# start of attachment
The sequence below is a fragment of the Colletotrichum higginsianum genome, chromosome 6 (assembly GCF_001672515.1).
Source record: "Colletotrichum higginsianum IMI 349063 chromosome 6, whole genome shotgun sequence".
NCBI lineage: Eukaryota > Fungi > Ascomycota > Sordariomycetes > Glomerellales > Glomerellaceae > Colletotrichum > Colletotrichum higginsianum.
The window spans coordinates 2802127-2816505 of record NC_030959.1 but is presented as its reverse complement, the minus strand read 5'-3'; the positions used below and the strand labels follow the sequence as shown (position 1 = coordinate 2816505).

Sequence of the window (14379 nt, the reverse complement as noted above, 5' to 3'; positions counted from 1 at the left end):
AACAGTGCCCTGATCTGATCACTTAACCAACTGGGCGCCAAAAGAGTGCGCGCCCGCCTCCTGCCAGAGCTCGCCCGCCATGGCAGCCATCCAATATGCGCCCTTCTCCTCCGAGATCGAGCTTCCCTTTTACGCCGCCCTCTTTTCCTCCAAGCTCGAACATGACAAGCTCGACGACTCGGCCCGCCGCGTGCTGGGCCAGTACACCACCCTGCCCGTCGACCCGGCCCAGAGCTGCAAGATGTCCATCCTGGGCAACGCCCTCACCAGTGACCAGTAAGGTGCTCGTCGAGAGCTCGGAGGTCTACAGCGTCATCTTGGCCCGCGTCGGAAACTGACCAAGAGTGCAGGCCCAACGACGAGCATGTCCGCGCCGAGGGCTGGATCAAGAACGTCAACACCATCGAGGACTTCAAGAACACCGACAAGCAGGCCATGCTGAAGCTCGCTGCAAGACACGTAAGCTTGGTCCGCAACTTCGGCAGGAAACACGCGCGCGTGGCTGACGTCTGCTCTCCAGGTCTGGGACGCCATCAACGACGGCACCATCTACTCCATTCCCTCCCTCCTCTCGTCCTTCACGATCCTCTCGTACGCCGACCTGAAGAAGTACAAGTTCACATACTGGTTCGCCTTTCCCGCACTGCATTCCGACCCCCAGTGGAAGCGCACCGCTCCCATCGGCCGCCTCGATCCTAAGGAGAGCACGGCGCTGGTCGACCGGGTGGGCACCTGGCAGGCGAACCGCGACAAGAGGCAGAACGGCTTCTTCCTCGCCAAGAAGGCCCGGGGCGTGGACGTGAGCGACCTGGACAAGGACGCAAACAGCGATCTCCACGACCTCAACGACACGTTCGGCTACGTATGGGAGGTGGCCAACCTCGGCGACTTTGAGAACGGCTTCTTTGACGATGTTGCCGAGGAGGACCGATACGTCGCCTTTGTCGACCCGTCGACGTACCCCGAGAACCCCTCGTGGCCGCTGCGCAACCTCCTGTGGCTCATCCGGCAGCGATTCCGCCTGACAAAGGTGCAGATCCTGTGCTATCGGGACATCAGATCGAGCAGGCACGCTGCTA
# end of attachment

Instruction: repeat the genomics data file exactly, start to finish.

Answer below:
The sequence below is a fragment of the Colletotrichum higginsianum genome, chromosome 6 (assembly GCF_001672515.1).
Source record: "Colletotrichum higginsianum IMI 349063 chromosome 6, whole genome shotgun sequence".
NCBI lineage: Eukaryota > Fungi > Ascomycota > Sordariomycetes > Glomerellales > Glomerellaceae > Colletotrichum > Colletotrichum higginsianum.
The window spans coordinates 2802127-2816505 of record NC_030959.1 but is presented as its reverse complement, the minus strand read 5'-3'; the positions used below and the strand labels follow the sequence as shown (position 1 = coordinate 2816505).

Sequence of the window (14379 nt, the reverse complement as noted above, 5' to 3'; positions counted from 1 at the left end):
AACAGTGCCCTGATCTGATCACTTAACCAACTGGGCGCCAAAAGAGTGCGCGCCCGCCTCCTGCCAGAGCTCGCCCGCCATGGCAGCCATCCAATATGCGCCCTTCTCCTCCGAGATCGAGCTTCCCTTTTACGCCGCCCTCTTTTCCTCCAAGCTCGAACATGACAAGCTCGACGACTCGGCCCGCCGCGTGCTGGGCCAGTACACCACCCTGCCCGTCGACCCGGCCCAGAGCTGCAAGATGTCCATCCTGGGCAACGCCCTCACCAGTGACCAGTAAGGTGCTCGTCGAGAGCTCGGAGGTCTACAGCGTCATCTTGGCCCGCGTCGGAAACTGACCAAGAGTGCAGGCCCAACGACGAGCATGTCCGCGCCGAGGGCTGGATCAAGAACGTCAACACCATCGAGGACTTCAAGAACACCGACAAGCAGGCCATGCTGAAGCTCGCTGCAAGACACGTAAGCTTGGTCCGCAACTTCGGCAGGAAACACGCGCGCGTGGCTGACGTCTGCTCTCCAGGTCTGGGACGCCATCAACGACGGCACCATCTACTCCATTCCCTCCCTCCTCTCGTCCTTCACGATCCTCTCGTACGCCGACCTGAAGAAGTACAAGTTCACATACTGGTTCGCCTTTCCCGCACTGCATTCCGACCCCCAGTGGAAGCGCACCGCTCCCATCGGCCGCCTCGATCCTAAGGAGAGCACGGCGCTGGTCGACCGGGTGGGCACCTGGCAGGCGAACCGCGACAAGAGGCAGAACGGCTTCTTCCTCGCCAAGAAGGCCCGGGGCGTGGACGTGAGCGACCTGGACAAGGACGCAAACAGCGATCTCCACGACCTCAACGACACGTTCGGCTACGTATGGGAGGTGGCCAACCTCGGCGACTTTGAGAACGGCTTCTTTGACGATGTTGCCGAGGAGGACCGATACGTCGCCTTTGTCGACCCGTCGACGTACCCCGAGAACCCCTCGTGGCCGCTGCGCAACCTCCTGTGGCTCATCCGGCAGCGATTCCGCCTGACAAAGGTGCAGATCCTGTGCTATCGGGACATCAGATCGAGCAGGCACGCTGCTA